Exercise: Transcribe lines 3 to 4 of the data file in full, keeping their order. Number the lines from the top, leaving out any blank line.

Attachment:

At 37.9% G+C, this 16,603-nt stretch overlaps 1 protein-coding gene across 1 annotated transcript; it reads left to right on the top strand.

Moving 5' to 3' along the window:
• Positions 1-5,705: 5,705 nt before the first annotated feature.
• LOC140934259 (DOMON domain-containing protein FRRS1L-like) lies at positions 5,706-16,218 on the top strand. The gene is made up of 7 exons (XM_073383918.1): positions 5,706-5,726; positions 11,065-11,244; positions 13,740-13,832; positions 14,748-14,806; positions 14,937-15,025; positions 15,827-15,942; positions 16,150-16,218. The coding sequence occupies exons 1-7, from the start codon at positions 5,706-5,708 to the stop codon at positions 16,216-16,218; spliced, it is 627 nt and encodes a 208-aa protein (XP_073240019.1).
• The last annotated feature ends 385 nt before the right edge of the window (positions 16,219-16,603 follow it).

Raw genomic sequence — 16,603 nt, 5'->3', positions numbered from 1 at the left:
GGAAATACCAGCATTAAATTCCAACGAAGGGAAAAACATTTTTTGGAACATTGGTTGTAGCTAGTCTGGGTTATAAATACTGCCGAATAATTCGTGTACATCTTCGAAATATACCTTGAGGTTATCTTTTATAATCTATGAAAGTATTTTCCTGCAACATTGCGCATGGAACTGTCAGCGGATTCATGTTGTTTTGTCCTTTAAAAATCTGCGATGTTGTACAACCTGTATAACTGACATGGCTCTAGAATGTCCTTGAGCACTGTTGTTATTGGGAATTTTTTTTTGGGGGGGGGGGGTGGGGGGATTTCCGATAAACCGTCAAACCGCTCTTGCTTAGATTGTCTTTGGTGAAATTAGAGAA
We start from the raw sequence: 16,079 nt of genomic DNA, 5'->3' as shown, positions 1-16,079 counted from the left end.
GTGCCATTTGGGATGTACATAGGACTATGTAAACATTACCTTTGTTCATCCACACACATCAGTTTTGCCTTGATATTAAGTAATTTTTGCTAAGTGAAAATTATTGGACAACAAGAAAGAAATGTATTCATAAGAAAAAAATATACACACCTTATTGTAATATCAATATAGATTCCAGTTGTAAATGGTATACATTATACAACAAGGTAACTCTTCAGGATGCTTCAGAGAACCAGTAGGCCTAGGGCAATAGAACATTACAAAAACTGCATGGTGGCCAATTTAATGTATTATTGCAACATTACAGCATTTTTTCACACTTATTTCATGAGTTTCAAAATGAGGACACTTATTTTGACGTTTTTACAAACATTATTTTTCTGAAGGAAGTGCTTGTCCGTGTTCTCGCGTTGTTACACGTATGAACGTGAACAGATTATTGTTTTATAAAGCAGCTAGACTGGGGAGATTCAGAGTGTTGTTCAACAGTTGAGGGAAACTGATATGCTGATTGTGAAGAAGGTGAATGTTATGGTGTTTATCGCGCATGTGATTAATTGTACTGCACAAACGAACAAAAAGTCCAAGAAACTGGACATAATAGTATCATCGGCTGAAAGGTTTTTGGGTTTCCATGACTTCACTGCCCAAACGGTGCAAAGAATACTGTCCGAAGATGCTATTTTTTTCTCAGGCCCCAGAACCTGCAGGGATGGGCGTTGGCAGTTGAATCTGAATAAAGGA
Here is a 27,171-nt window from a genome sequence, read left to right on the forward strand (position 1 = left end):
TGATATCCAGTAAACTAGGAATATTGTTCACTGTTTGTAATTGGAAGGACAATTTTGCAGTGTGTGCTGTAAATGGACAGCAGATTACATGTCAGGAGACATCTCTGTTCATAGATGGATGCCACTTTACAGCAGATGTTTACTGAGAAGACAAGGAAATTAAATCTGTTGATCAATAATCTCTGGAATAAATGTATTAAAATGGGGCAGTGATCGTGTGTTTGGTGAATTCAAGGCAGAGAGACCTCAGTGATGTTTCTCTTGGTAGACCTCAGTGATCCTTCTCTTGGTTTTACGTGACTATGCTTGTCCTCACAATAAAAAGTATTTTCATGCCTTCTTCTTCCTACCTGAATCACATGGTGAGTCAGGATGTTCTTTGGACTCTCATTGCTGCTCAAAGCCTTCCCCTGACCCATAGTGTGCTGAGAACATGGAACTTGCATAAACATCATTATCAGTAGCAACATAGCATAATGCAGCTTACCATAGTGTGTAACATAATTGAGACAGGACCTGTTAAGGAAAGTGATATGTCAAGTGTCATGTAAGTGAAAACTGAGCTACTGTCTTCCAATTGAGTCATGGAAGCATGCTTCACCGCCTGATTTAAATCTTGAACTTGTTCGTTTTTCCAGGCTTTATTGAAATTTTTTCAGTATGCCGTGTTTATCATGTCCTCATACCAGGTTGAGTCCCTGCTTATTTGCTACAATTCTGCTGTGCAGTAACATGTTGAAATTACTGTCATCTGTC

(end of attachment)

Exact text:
• Positions 1-5,705: 5,705 nt before the first annotated feature.
• LOC140934259 (DOMON domain-containing protein FRRS1L-like) lies at positions 5,706-16,218 on the top strand. The gene is made up of 7 exons (XM_073383918.1): positions 5,706-5,726; positions 11,065-11,244; positions 13,740-13,832; positions 14,748-14,806; positions 14,937-15,025; positions 15,827-15,942; positions 16,150-16,218. The coding sequence occupies exons 1-7, from the start codon at positions 5,706-5,708 to the stop codon at positions 16,216-16,218; spliced, it is 627 nt and encodes a 208-aa protein (XP_073240019.1).